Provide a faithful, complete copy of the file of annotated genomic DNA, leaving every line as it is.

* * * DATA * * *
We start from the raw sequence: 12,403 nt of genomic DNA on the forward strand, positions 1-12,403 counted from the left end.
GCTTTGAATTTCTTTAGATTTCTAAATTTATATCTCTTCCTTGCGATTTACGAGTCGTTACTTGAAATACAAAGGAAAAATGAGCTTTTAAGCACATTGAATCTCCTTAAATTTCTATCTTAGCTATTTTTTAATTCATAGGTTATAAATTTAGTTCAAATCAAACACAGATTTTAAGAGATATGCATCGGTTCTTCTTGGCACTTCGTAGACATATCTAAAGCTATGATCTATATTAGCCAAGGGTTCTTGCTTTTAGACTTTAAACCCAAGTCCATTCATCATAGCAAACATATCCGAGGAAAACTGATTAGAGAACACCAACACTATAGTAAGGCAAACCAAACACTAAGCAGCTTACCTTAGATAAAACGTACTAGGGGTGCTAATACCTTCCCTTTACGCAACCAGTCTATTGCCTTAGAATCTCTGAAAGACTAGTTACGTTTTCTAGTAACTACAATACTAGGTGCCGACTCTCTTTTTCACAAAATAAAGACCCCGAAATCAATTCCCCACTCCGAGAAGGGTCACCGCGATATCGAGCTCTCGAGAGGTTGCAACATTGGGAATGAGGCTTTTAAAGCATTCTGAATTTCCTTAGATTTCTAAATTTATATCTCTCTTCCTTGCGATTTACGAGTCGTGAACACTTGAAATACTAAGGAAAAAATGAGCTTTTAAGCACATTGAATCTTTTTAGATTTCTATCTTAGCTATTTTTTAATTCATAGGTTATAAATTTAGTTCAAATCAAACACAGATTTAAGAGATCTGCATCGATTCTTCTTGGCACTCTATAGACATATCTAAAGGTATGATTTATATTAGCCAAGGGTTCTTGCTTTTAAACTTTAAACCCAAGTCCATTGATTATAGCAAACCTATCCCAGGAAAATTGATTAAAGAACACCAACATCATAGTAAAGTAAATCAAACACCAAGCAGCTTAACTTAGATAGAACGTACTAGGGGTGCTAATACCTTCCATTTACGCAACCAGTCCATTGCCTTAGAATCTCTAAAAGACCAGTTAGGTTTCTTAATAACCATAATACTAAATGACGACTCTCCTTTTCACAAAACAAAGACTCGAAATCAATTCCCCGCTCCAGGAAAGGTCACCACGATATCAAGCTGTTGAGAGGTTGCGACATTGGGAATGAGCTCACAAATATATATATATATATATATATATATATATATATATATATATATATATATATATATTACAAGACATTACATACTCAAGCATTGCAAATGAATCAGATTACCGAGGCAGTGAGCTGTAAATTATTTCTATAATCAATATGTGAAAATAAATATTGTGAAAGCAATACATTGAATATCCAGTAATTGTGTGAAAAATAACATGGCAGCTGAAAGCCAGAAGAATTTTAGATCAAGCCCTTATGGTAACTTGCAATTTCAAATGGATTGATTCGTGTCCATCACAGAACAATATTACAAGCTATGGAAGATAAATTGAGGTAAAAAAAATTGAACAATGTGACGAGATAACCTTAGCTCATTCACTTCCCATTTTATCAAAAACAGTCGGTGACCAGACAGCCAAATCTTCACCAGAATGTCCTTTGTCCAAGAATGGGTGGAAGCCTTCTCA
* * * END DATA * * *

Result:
We start from the raw sequence: 12,403 nt of genomic DNA on the forward strand, positions 1-12,403 counted from the left end.
GCTTTGAATTTCTTTAGATTTCTAAATTTATATCTCTTCCTTGCGATTTACGAGTCGTTACTTGAAATACAAAGGAAAAATGAGCTTTTAAGCACATTGAATCTCCTTAAATTTCTATCTTAGCTATTTTTTAATTCATAGGTTATAAATTTAGTTCAAATCAAACACAGATTTTAAGAGATATGCATCGGTTCTTCTTGGCACTTCGTAGACATATCTAAAGCTATGATCTATATTAGCCAAGGGTTCTTGCTTTTAGACTTTAAACCCAAGTCCATTCATCATAGCAAACATATCCGAGGAAAACTGATTAGAGAACACCAACACTATAGTAAGGCAAACCAAACACTAAGCAGCTTACCTTAGATAAAACGTACTAGGGGTGCTAATACCTTCCCTTTACGCAACCAGTCTATTGCCTTAGAATCTCTGAAAGACTAGTTACGTTTTCTAGTAACTACAATACTAGGTGCCGACTCTCTTTTTCACAAAATAAAGACCCCGAAATCAATTCCCCACTCCGAGAAGGGTCACCGCGATATCGAGCTCTCGAGAGGTTGCAACATTGGGAATGAGGCTTTTAAAGCATTCTGAATTTCCTTAGATTTCTAAATTTATATCTCTCTTCCTTGCGATTTACGAGTCGTGAACACTTGAAATACTAAGGAAAAAATGAGCTTTTAAGCACATTGAATCTTTTTAGATTTCTATCTTAGCTATTTTTTAATTCATAGGTTATAAATTTAGTTCAAATCAAACACAGATTTAAGAGATCTGCATCGATTCTTCTTGGCACTCTATAGACATATCTAAAGGTATGATTTATATTAGCCAAGGGTTCTTGCTTTTAAACTTTAAACCCAAGTCCATTGATTATAGCAAACCTATCCCAGGAAAATTGATTAAAGAACACCAACATCATAGTAAAGTAAATCAAACACCAAGCAGCTTAACTTAGATAGAACGTACTAGGGGTGCTAATACCTTCCATTTACGCAACCAGTCCATTGCCTTAGAATCTCTAAAAGACCAGTTAGGTTTCTTAATAACCATAATACTAAATGACGACTCTCCTTTTCACAAAACAAAGACTCGAAATCAATTCCCCGCTCCAGGAAAGGTCACCACGATATCAAGCTGTTGAGAGGTTGCGACATTGGGAATGAGCTCACAAATATATATATATATATATATATATATATATATATATATATATATATATATATATATTACAAGACATTACATACTCAAGCATTGCAAATGAATCAGATTACCGAGGCAGTGAGCTGTAAATTATTTCTATAATCAATATGTGAAAATAAATATTGTGAAAGCAATACATTGAATATCCAGTAATTGTGTGAAAAATAACATGGCAGCTGAAAGCCAGAAGAATTTTAGATCAAGCCCTTATGGTAACTTGCAATTTCAAATGGATTGATTCGTGTCCATCACAGAACAATATTACAAGCTATGGAAGATAAATTGAGGTAAAAAAAATTGAACAATGTGACGAGATAACCTTAGCTCATTCACTTCCCATTTTATCAAAAACAGTCGGTGACCAGACAGCCAAATCTTCACCAGAATGTCCTTTGTCCAAGAATGGGTGGAAGCCTTCTCA